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# Contribution Margin Calculations for Jerry Stone

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Jerry Stone owns and operates a small beach shop in a mall on Sanibel Island, Florida. For the last six months, Jerry has had a display of sunglasses in the front window. Largely because of the display, Jerry has sold 100 pairs of sunglasses per month at an average cost of \$26 and selling price of \$50. The sales volume has doubled since the display was put in the window. Onefourth of Jerry's storage space is occupied by 190 ice coolers. The coolers have not been selling as well as Jerry hoped, but he is convinced that a front window display of coolers would increase sales by 50%. The coolers cost Jerry a total of \$2,280 and have been selling at a rate of 100 per month at \$28 each.

1. Assuming that cost of goods sold is the only variable cost, compute the contribution margin per unit for sunglasses and ice coolers.
2. Compute the total contribution margins for both sunglasses and ice coolers assuming window displays and no window displays for both items.
3. What are the economic costs associated with keeping the sunglass display in the store window?
4. What are the economic costs associated with replacing the sunglass display with an ice cooler display?

Exercise 16-12

Break-Even Point and Target Income
Detienne Company manufactures and sells one product for \$20 per unit. The unit contribution margin is 40% of the sales price, and fixed costs total \$80,000.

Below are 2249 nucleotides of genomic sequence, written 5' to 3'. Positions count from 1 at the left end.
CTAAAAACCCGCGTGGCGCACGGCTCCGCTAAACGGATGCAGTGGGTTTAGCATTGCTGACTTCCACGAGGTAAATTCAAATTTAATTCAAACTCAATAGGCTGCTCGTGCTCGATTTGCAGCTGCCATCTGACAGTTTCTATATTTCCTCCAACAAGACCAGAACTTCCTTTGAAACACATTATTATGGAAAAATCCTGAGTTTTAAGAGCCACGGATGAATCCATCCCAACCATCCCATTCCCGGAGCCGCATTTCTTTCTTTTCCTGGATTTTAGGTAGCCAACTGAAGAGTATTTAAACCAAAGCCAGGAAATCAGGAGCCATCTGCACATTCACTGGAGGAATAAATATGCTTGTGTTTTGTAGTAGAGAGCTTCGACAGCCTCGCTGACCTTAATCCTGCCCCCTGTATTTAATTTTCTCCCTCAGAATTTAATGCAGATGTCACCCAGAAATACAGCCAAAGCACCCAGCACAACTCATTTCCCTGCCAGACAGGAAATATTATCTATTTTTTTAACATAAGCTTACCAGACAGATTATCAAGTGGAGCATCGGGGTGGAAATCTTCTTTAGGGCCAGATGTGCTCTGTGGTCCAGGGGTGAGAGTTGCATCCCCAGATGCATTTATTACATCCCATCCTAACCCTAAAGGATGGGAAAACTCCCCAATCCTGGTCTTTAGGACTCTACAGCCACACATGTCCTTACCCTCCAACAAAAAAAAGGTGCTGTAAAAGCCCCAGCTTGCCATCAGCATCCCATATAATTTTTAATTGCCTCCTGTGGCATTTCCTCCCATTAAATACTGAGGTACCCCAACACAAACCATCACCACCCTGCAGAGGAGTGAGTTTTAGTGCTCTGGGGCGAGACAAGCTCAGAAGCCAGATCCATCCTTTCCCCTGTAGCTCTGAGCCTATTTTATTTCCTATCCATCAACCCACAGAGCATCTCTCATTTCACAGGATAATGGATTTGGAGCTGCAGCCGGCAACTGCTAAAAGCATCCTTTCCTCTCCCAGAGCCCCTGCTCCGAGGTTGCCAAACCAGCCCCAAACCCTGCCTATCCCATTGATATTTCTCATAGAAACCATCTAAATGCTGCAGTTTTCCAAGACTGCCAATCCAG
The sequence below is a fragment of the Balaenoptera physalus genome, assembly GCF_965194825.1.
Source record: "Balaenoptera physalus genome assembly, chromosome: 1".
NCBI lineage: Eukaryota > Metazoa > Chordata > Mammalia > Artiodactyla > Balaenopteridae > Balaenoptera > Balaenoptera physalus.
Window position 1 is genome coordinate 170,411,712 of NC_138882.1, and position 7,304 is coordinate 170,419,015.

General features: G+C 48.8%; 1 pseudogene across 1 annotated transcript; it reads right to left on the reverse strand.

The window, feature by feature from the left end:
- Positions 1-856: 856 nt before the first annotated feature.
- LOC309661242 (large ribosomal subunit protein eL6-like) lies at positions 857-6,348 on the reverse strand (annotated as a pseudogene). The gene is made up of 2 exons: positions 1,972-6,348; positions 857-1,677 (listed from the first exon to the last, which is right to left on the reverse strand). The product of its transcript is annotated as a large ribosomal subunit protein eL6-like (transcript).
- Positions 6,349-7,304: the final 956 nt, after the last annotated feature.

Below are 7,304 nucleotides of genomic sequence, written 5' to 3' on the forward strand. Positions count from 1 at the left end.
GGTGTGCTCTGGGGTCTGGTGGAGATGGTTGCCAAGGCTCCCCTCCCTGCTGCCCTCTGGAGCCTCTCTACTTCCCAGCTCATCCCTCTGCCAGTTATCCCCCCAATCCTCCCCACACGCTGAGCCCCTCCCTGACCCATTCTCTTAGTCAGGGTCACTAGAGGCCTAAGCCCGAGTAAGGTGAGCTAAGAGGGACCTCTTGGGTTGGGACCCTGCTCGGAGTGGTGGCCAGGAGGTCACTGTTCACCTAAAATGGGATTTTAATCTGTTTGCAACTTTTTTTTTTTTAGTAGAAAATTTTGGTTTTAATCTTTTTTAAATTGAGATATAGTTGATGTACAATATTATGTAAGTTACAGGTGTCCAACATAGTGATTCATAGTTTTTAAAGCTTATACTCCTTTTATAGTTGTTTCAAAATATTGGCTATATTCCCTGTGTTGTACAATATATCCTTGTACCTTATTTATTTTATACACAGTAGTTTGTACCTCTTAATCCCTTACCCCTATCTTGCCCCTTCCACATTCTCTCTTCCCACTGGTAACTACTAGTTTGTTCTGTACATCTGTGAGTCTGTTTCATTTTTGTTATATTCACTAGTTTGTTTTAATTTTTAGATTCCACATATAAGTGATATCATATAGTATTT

1. Using the equation approach, compute:
a. The break-even point in sales dollars and units.
b. The sales volume (in units) needed to generate a profit of \$40,000.
c. The break-even point (in units) if variable costs increase to 80% of the sales price and fixed costs increase to \$100,000.

2. See if you can recompute the solutions to 1(a), 1(b), and 1(c) in one equation step using either the contribution margin ratio or the contribution margin dollars per unit.

Chapter 21

Problem 21-1
Inventory Turnover in a Manufacturing Company
The following information is for Bun MaScare Company:
Beginning raw materials inventory . . . . . . . . . . . . . . . . . . . . . . . . . . . . . . . . . . . . . \$25,000
Raw materials purchased . . . . . . . . . . . . . . . . . . . . . . . . . . . . . . . . . . . . . . . . . . . . .110,000
Ending raw materials inventory . . . . . . . . . . . . . . . . . . . . . . . . . . . . . . . . . . . . . . . . 15,000
Manufacturing Overhead (actual) . . . . . . . . . . . . . . . . . . . . . . . . . . . . . . . . . . . . . . 300,000
Beginning work-in-process inventory . . . . . . . . . . . . . . . . . . . . . . . . . . . . . . . . . . . . 50,000
Ending work-in-process inventory . . . . . . . . . . . . . . . . . . . . . . . . . . . . . . . . . . . . . . 40,000
Direct labor costs . . . . . . . . . . . . . . . . . . . . . . . . . . . . . . . . . . . . . . . . . . . . . . . . . . . 90,000
Beginning finished goods inventory . . . . . . . . . . . . . . . . . . . . . . . . . . . . . . . . . . . . 200,000
Ending finished goods inventory . . . . . . . . . . . . . . . . . . . . . . . . . . . . . . . . . . . . . . .270,000
Overapplied manufacturing overhead . . . . . . . . . . . . . . . . . . . . . . . . . . . . . . . . . . . . 15,000
Required:
Compute the following (assume 365 days in a year):
1. Inventory turnover for raw materials inventory.
2. Days' supply of raw materials inventory.
3. Inventory turnover for work-in-process inventory.
4. Days of manufacturing represented by work-in-process inventory.
5. Inventory turnover for finished goods inventory.
6. Days' sales in finished goods inventory.
7. Interpretive Question: What conclusions can you draw from your inventory turnover calculations?

The book use is " Accounting: Concepts and Applications" by Albrecht 2005